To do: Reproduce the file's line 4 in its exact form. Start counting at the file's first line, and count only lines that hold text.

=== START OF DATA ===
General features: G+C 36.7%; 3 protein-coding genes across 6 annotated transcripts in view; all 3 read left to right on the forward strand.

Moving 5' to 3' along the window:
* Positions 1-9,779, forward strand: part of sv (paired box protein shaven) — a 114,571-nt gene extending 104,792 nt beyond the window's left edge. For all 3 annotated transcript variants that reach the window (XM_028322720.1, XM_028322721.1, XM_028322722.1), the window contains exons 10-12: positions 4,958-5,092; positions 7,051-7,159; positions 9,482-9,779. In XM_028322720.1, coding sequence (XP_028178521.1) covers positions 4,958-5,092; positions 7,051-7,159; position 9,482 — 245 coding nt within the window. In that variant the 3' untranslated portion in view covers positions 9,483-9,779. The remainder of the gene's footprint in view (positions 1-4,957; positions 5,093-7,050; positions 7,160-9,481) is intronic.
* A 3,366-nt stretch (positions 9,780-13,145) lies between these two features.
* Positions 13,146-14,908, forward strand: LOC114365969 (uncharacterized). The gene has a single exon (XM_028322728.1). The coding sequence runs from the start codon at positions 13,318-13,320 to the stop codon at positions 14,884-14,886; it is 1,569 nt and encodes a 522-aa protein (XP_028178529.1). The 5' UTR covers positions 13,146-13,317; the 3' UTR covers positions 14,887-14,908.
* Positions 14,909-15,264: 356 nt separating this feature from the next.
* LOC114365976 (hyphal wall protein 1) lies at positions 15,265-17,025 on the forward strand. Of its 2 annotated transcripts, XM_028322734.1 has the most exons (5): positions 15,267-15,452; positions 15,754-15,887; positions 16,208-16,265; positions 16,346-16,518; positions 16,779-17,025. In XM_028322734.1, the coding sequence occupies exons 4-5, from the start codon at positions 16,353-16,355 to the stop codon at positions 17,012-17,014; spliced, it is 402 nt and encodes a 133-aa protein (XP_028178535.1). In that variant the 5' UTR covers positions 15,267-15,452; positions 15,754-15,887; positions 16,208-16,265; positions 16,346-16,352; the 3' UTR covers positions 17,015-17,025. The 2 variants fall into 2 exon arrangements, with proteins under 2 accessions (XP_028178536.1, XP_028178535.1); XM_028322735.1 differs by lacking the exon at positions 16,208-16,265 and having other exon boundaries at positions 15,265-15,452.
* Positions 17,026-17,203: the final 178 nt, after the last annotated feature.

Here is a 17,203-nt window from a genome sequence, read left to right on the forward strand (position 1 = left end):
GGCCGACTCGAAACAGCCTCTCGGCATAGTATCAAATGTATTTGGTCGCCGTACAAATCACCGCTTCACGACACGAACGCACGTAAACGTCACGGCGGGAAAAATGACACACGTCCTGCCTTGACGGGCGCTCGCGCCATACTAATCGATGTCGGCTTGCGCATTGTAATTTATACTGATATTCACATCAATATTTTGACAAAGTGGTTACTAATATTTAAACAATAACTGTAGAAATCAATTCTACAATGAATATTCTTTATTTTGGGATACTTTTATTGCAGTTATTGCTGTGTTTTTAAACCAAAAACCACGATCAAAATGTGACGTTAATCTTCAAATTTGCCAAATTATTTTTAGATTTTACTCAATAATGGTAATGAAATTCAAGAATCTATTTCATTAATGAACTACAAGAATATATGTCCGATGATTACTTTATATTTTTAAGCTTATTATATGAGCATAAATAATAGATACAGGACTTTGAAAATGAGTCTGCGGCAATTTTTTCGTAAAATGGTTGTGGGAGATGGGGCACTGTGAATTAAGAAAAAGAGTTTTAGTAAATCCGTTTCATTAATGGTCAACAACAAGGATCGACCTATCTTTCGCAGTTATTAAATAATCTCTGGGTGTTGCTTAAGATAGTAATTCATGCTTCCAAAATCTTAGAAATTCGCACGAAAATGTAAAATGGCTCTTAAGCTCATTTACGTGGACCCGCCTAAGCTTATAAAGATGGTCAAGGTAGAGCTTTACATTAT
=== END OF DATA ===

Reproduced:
* A 3,366-nt stretch (positions 9,780-13,145) lies between these two features.